“This is an important milestone for our company as well as for Australia’s domestic gas market, as this acquisition has the potential to find new gas supplies for homes and businesses at a time when we need it most
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“We have a task force of engineers and geoscientists looking at options for new gas developments, and we are planning to drill two deepwater exploration wells (in the newly acquired acreage).”

The statements were made in community advertising in Victoria’s Gippsland region last week.

They expand on August reports in The Australian that the oil major had contracted a rig to drill Dory just off the continental shelf in the third quarter of next year and had shifted from its previous stance that most gas left under Bass Strait was hard to extract and full of impurities.

Exxon has been running the big Longford gas plant at record levels since the start of 2016. But it says it cannot continue to do so and has flagged a big output drop in 2018 to the Australian Energy Market Operator.
QUOTE
Despite this year’s commissioning of the $5.5 billion Kipper-Tuna-Turrum field and plant development, this is back to levels the plant ran between 2011 and 2015 and was one of the reasons — along with increased power station demand — the Australian Energy Market Operator is flagging an east coast gas shortfall next year.

“The AEMO forecasts factor in a 26 per cent decline in Bass Strait production, which is considerably sharper than we had expected, and somewhat difficult to believe given recent investment,” Goldman Sachs analysts said last week.

With the political spotlight set to remain on high, gas prices and the potential for east coast shortages, Exxon now says it is focused on proving up more Bass Strait ­reserves, which it says are less than 5 per cent of those of eastern Australia.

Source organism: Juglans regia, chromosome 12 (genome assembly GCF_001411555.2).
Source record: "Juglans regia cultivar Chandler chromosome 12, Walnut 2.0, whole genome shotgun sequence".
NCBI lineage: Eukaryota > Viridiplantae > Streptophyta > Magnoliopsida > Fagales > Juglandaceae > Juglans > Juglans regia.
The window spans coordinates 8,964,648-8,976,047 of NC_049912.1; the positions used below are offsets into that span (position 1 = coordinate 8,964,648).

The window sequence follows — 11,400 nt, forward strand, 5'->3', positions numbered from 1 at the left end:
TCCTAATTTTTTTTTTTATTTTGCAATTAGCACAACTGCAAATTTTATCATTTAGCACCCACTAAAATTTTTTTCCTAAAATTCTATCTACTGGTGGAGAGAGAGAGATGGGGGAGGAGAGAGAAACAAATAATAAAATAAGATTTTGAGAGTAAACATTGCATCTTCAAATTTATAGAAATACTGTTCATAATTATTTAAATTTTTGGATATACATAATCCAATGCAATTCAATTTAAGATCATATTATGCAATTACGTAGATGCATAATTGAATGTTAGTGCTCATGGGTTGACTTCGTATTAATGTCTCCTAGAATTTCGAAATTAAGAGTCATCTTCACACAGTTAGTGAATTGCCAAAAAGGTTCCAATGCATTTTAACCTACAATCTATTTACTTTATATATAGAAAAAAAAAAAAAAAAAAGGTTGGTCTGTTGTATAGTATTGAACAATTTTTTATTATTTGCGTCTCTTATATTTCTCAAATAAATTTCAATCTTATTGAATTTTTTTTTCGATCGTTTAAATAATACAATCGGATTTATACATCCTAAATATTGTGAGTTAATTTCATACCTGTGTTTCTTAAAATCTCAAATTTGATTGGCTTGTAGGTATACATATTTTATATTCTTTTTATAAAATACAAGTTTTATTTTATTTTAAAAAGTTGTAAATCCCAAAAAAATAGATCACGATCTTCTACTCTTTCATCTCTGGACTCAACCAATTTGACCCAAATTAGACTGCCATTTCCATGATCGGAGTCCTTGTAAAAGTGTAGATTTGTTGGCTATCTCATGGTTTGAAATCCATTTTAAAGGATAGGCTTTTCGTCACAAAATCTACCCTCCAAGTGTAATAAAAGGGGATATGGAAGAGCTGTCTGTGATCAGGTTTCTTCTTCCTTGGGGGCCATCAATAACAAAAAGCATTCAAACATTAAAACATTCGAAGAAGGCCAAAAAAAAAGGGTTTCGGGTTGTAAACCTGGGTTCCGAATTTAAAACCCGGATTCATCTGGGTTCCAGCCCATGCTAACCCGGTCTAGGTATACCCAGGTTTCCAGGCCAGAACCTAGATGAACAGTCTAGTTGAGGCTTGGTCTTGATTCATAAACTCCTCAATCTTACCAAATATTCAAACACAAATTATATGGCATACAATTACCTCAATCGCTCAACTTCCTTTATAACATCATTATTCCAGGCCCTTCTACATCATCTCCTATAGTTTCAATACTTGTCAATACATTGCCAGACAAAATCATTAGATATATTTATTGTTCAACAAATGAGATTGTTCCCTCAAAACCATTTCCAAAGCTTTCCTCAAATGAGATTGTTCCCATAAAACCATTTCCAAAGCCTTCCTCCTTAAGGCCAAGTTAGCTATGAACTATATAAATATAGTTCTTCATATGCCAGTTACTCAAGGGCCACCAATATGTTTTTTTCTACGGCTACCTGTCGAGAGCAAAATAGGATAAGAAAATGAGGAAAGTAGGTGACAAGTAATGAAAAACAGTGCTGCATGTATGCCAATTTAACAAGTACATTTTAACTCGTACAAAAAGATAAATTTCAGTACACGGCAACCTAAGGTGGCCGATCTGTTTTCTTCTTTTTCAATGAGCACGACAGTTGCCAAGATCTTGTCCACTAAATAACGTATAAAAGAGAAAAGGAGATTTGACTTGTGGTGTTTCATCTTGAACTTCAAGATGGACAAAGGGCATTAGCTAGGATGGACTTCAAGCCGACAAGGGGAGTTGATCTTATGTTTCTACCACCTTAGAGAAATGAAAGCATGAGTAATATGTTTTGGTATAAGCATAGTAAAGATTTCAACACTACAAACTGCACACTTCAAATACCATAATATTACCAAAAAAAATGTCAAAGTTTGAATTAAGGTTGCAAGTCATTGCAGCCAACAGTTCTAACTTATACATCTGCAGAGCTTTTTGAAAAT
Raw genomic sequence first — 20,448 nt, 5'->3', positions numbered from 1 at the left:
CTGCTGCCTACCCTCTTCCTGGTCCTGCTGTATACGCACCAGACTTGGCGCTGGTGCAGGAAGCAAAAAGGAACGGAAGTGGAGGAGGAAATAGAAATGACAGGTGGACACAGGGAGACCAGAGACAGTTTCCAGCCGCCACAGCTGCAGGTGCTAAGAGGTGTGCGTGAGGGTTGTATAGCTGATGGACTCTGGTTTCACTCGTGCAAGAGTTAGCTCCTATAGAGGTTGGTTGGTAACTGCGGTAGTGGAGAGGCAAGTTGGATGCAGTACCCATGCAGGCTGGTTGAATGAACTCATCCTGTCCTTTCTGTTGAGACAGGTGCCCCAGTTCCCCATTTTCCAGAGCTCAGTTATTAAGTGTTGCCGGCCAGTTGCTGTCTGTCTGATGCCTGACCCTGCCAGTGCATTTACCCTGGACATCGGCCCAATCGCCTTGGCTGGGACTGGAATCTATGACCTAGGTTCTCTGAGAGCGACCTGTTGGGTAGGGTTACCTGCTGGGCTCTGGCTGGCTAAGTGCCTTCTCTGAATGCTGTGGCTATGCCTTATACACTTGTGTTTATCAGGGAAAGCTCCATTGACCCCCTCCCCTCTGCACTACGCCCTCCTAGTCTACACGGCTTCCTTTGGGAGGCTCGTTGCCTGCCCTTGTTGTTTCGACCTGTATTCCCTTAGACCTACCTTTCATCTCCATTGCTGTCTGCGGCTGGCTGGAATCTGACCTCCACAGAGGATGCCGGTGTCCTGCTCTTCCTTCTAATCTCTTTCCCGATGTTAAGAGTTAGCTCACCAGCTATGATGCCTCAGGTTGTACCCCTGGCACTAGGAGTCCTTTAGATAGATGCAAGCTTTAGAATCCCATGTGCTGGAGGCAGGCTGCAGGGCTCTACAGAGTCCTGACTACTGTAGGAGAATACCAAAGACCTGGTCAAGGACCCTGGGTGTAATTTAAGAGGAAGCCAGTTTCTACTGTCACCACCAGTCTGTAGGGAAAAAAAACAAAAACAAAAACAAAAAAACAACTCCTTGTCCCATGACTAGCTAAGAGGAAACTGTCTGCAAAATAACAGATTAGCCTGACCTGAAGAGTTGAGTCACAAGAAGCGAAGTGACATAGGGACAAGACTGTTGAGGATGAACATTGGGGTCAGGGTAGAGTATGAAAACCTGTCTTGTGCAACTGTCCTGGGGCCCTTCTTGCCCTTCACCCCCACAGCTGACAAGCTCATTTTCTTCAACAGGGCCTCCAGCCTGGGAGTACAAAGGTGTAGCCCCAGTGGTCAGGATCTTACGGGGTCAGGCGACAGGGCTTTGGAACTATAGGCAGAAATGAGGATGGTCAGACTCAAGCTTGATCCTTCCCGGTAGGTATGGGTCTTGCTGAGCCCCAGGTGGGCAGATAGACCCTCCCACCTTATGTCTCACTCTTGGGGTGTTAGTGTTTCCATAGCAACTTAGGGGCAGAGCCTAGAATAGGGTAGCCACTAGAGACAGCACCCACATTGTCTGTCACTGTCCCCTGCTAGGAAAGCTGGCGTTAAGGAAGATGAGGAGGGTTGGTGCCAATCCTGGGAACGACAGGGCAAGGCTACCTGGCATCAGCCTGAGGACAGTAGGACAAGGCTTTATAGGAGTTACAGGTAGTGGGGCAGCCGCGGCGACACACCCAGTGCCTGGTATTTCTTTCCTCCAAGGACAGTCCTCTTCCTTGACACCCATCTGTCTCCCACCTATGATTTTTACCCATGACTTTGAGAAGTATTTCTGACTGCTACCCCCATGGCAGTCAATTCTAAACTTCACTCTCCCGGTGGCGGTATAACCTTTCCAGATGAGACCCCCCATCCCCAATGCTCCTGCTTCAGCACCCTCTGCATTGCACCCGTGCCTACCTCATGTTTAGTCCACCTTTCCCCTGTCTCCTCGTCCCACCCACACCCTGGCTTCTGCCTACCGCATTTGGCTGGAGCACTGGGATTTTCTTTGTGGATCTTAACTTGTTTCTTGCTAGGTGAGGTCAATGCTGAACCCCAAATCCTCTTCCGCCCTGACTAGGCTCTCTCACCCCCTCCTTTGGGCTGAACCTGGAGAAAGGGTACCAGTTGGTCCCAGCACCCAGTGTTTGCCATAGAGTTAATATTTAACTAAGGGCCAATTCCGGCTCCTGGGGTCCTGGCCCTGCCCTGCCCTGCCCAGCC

“Our objective now is to leverage our extensive infrastructure, the wealth of knowledge and data we have collected and the highly skilled service industry accumulated in Gippsland, by identifying new gas development opportunities,” Mr Owen said.

The new hunt for gas comes as Exxon and BHP await a decision from the federal and Victorian governments on a request for renewal of the retention licence on the South East Remora gas field in Bass Strait.

The resources giants, whose Remora licence expired eight months ago, want to delay developing the field for at least another five years, saying it is not yet viable because high levels of carbon ­dioxide in the gas mean it will need to wait until the new Longford carbon dioxide plant that is processing KTT gas has spare ­capacity.




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"Every long-term security is nothing more than a claim on some expected future stream of cash that will be delivered into the hands of investors over time. For a given stream of expected future cash payments, the higher the price investors pay today for that stream of cash, the lower the long-term return they will achieve on their investment over time." - Dr John Hussman